It's not a vast hyperbole to say that in the summers of 1985 and 1986,
Estria Miyashiro graffitied all over his hometown of Honolulu, Hawaii.
And it wasn't wack stuff, either, said hip-hop historian Jeff Chang,
who attended Iolani High School with Miyashiro and once organized a
student graffiti exhibition. Even as a teenager, Miyashiro was known
for super-high-quality electrifying images. He was part of a
renaissance that ultimately migrated to the East Bay, where Miyashiro
hooked up with such famed writers as the late Mike Dream, Done, and
Vogue. Today, he paints murals with kids from East Oakland as part of
Visual Element, the free mural workshop that Miyashiro co-founded with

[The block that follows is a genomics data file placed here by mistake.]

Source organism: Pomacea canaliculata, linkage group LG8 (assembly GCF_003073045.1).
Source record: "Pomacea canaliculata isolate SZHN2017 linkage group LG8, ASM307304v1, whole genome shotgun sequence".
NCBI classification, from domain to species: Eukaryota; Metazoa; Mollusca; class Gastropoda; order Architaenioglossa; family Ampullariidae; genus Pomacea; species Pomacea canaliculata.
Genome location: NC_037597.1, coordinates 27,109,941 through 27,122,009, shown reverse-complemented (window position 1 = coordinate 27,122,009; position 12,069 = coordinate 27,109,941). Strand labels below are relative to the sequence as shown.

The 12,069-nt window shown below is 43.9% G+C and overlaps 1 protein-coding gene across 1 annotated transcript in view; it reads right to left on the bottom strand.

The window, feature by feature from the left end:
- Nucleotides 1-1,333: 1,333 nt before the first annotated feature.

EastSide Arts Alliance. He's illustrated the Fruitvale train tracks,
the Oakland Museum of California, the stage backdrops at Malcolm X Jazz
Arts Festival, and walls throughout East Oakland. He painted a Lucha
Libre wrestler on a wall in Mexico City during a rainstorm. He helped
create a large "Move Against AIDS" piece for AIDS Walk San Francisco in
2004. His murals combine painterly techniques with an airbrush
aesthetic, so the detailing is photo-real. Aside from his city
beautification projects, Miyashiro runs the San Leandro company Samurai
Graphix, which creates stencils of Malcolm X, Frida Kahlo, and Mumia
Abu Jamal, often for nonprofit organizations or other worthy causes.
Talent alone distinguishes Miyashiro from other graffiti artists.
What's more important, though, is that he's used that talent to do
right by his community.